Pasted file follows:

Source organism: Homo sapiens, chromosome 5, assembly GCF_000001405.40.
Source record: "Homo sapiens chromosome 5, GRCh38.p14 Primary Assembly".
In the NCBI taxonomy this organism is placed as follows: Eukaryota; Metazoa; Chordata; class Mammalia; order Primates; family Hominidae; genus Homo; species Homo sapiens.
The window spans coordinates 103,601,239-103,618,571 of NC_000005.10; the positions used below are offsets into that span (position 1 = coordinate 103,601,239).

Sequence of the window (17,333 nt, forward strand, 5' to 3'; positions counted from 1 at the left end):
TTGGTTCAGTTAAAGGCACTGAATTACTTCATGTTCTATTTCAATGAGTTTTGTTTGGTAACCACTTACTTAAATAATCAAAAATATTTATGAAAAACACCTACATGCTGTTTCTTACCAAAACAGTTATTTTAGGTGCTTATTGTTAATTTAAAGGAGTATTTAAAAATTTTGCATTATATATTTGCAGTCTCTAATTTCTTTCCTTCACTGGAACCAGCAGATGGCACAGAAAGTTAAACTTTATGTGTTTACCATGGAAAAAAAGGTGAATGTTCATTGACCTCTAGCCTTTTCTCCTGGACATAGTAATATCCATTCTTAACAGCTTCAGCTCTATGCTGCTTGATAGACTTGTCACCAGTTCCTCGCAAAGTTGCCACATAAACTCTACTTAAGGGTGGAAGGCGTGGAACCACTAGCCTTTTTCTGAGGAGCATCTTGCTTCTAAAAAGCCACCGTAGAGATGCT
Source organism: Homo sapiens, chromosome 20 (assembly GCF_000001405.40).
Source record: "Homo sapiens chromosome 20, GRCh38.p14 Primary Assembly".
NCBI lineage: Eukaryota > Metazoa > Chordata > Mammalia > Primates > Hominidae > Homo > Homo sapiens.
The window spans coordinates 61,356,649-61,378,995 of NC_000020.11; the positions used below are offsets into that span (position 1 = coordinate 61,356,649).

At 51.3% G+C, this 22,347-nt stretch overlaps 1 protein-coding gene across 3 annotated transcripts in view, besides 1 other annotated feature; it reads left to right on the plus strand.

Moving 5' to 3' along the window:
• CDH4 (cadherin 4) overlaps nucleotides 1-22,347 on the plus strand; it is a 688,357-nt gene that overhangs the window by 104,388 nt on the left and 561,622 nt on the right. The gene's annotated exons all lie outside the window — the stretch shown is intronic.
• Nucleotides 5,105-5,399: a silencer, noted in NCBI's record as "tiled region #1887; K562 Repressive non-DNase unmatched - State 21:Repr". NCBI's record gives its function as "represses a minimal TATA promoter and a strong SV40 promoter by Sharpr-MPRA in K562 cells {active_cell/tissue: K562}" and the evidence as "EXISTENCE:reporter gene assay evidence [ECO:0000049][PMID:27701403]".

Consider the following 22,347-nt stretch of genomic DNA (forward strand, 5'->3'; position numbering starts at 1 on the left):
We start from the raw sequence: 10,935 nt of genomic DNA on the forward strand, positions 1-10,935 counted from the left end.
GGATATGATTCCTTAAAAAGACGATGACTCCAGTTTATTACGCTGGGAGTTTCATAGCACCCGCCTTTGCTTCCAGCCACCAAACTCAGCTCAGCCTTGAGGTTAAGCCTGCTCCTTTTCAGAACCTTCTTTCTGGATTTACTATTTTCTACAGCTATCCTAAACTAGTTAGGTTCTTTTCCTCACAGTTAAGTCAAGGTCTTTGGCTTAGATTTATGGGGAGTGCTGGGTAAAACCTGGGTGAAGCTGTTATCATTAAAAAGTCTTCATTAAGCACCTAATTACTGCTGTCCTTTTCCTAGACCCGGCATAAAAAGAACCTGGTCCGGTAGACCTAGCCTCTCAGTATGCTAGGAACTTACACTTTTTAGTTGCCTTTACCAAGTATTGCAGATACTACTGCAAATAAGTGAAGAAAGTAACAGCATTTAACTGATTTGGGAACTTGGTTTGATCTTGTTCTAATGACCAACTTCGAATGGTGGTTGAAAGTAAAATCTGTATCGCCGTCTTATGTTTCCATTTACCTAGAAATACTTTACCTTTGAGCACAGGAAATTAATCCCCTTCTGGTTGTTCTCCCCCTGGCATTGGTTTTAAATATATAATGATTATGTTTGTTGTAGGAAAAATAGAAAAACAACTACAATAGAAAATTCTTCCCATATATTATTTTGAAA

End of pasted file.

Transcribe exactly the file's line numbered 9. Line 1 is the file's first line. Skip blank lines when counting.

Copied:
NCBI lineage: Eukaryota > Metazoa > Chordata > Mammalia > Primates > Hominidae > Homo > Homo sapiens.